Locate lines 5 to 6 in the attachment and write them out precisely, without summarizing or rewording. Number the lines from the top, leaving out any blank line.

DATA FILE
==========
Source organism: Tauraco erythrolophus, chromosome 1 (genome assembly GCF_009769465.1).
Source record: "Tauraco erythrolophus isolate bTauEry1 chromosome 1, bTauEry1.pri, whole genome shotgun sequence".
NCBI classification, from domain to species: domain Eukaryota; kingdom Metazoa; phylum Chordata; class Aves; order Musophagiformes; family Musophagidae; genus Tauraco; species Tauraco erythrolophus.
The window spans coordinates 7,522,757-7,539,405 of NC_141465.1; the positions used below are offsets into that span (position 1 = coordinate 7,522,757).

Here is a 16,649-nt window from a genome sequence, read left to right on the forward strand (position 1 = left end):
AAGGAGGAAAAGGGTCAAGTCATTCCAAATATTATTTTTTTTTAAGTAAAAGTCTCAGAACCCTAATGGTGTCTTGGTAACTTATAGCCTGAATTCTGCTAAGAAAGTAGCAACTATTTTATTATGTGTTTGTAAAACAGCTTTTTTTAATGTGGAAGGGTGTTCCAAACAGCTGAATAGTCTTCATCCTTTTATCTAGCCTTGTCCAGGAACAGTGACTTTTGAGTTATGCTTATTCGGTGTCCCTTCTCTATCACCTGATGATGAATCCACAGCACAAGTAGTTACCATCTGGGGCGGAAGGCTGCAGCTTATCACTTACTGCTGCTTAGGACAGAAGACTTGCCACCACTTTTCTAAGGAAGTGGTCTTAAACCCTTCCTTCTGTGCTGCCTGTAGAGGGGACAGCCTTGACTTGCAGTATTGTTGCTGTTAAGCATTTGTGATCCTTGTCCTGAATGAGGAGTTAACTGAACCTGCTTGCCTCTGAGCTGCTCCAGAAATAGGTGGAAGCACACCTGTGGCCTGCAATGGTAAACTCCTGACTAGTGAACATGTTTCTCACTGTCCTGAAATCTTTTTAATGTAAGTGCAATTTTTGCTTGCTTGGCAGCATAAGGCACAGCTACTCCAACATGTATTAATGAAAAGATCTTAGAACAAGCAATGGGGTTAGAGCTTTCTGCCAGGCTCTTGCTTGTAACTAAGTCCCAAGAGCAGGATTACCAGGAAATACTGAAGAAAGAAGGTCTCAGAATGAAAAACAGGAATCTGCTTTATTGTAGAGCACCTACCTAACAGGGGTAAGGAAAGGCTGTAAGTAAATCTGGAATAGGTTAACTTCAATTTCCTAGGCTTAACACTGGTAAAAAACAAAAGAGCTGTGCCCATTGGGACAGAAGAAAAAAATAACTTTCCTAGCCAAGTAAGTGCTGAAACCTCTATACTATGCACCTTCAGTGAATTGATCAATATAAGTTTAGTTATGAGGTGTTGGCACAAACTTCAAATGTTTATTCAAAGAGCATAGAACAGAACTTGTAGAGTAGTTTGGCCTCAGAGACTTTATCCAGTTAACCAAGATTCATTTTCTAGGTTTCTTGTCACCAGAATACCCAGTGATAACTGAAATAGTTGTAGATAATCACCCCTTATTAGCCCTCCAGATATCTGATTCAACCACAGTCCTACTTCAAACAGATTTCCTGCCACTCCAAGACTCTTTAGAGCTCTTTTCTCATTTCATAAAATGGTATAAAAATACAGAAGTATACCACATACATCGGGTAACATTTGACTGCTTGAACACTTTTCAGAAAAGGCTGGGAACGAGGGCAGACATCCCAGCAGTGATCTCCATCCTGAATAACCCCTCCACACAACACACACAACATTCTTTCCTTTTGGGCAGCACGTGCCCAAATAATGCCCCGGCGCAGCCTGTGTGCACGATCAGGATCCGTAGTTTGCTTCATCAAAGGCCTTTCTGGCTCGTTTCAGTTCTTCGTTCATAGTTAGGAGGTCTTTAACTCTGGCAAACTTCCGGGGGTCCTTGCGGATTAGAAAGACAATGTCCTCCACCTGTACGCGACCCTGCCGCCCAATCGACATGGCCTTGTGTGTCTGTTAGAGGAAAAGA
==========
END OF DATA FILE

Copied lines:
Here is a 16,649-nt window from a genome sequence, read left to right on the forward strand (position 1 = left end):
AAGGAGGAAAAGGGTCAAGTCATTCCAAATATTATTTTTTTTTAAGTAAAAGTCTCAGAACCCTAATGGTGTCTTGGTAACTTATAGCCTGAATTCTGCTAAGAAAGTAGCAACTATTTTATTATGTGTTTGTAAAACAGCTTTTTTTAATGTGGAAGGGTGTTCCAAACAGCTGAATAGTCTTCATCCTTTTATCTAGCCTTGTCCAGGAACAGTGACTTTTGAGTTATGCTTATTCGGTGTCCCTTCTCTATCACCTGATGATGAATCCACAGCACAAGTAGTTACCATCTGGGGCGGAAGGCTGCAGCTTATCACTTACTGCTGCTTAGGACAGAAGACTTGCCACCACTTTTCTAAGGAAGTGGTCTTAAACCCTTCCTTCTGTGCTGCCTGTAGAGGGGACAGCCTTGACTTGCAGTATTGTTGCTGTTAAGCATTTGTGATCCTTGTCCTGAATGAGGAGTTAACTGAACCTGCTTGCCTCTGAGCTGCTCCAGAAATAGGTGGAAGCACACCTGTGGCCTGCAATGGTAAACTCCTGACTAGTGAACATGTTTCTCACTGTCCTGAAATCTTTTTAATGTAAGTGCAATTTTTGCTTGCTTGGCAGCATAAGGCACAGCTACTCCAACATGTATTAATGAAAAGATCTTAGAACAAGCAATGGGGTTAGAGCTTTCTGCCAGGCTCTTGCTTGTAACTAAGTCCCAAGAGCAGGATTACCAGGAAATACTGAAGAAAGAAGGTCTCAGAATGAAAAACAGGAATCTGCTTTATTGTAGAGCACCTACCTAACAGGGGTAAGGAAAGGCTGTAAGTAAATCTGGAATAGGTTAACTTCAATTTCCTAGGCTTAACACTGGTAAAAAACAAAAGAGCTGTGCCCATTGGGACAGAAGAAAAAAATAACTTTCCTAGCCAAGTAAGTGCTGAAACCTCTATACTATGCACCTTCAGTGAATTGATCAATATAAGTTTAGTTATGAGGTGTTGGCACAAACTTCAAATGTTTATTCAAAGAGCATAGAACAGAACTTGTAGAGTAGTTTGGCCTCAGAGACTTTATCCAGTTAACCAAGATTCATTTTCTAGGTTTCTTGTCACCAGAATACCCAGTGATAACTGAAATAGTTGTAGATAATCACCCCTTATTAGCCCTCCAGATATCTGATTCAACCACAGTCCTACTTCAAACAGATTTCCTGCCACTCCAAGACTCTTTAGAGCTCTTTTCTCATTTCATAAAATGGTATAAAAATACAGAAGTATACCACATACATCGGGTAACATTTGACTGCTTGAACACTTTTCAGAAAAGGCTGGGAACGAGGGCAGACATCCCAGCAGTGATCTCCATCCTGAATAACCCCTCCACACAACACACACAACATTCTTTCCTTTTGGGCAGCACGTGCCCAAATAATGCCCCGGCGCAGCCTGTGTGCACGATCAGGATCCGTAGTTTGCTTCATCAAAGGCCTTTCTGGCTCGTTTCAGTTCTTCGTTCATAGTTAGGAGGTCTTTAACTCTGGCAAACTTCCGGGGGTCCTTGCGGATTAGAAAGACAATGTCCTCCACCTGTACGCGACCCTGCCGCCCAATCGACATGGCCTTGTGTGTCTGTTAGAGGAAAAGA